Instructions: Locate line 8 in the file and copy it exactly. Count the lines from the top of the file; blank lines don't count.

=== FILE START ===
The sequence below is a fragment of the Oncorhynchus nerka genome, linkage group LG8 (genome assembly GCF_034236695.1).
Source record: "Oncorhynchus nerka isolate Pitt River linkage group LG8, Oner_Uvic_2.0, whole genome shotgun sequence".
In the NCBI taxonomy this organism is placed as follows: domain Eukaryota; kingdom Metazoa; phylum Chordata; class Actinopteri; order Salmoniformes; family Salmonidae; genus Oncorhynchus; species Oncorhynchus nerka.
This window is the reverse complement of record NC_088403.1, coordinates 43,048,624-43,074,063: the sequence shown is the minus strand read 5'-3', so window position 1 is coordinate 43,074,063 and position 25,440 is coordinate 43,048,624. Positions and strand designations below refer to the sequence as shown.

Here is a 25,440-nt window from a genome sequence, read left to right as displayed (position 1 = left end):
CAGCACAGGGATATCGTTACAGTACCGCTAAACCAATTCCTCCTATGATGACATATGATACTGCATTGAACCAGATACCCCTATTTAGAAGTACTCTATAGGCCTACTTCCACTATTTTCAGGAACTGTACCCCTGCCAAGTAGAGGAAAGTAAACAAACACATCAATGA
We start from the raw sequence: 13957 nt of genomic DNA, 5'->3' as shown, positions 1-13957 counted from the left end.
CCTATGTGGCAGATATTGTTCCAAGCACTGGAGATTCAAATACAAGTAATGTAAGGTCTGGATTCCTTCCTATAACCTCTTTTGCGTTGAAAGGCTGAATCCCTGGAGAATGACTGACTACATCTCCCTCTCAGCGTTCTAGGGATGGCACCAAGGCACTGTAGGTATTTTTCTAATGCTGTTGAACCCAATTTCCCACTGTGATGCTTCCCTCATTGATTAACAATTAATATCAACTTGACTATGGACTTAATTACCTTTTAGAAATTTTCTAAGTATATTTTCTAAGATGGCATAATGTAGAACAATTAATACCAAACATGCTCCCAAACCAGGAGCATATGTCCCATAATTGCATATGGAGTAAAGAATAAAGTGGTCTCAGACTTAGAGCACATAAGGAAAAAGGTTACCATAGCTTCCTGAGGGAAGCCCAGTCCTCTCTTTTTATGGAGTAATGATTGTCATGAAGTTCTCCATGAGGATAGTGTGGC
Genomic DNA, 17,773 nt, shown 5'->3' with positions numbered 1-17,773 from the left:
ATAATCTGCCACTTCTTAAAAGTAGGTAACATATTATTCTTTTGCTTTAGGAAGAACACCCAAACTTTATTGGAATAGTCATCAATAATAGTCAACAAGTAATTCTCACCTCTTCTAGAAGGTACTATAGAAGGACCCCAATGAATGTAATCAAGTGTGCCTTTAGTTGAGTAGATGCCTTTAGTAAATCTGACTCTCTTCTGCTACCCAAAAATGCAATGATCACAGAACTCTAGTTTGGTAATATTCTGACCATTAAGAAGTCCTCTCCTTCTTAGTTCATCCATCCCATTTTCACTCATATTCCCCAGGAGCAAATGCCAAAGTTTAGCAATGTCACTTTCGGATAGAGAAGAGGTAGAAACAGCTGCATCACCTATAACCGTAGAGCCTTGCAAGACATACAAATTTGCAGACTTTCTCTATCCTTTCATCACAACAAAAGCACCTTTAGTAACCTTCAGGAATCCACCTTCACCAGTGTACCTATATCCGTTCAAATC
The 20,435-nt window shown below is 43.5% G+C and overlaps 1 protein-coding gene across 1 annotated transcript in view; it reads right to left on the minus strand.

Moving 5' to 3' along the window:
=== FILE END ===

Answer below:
CCTATGTGGCAGATATTGTTCCAAGCACTGGAGATTCAAATACAAGTAATGTAAGGTCTGGATTCCTTCCTATAACCTCTTTTGCGTTGAAAGGCTGAATCCCTGGAGAATGACTGACTACATCTCCCTCTCAGCGTTCTAGGGATGGCACCAAGGCACTGTAGGTATTTTTCTAATGCTGTTGAACCCAATTTCCCACTGTGATGCTTCCCTCATTGATTAACAATTAATATCAACTTGACTATGGACTTAATTACCTTTTAGAAATTTTCTAAGTATATTTTCTAAGATGGCATAATGTAGAACAATTAATACCAAACATGCTCCCAAACCAGGAGCATATGTCCCATAATTGCATATGGAGTAAAGAATAAAGTGGTCTCAGACTTAGAGCACATAAGGAAAAAGGTTACCATAGCTTCCTGAGGGAAGCCCAGTCCTCTCTTTTTATGGAGTAATGATTGTCATGAAGTTCTCCATGAGGATAGTGTGGC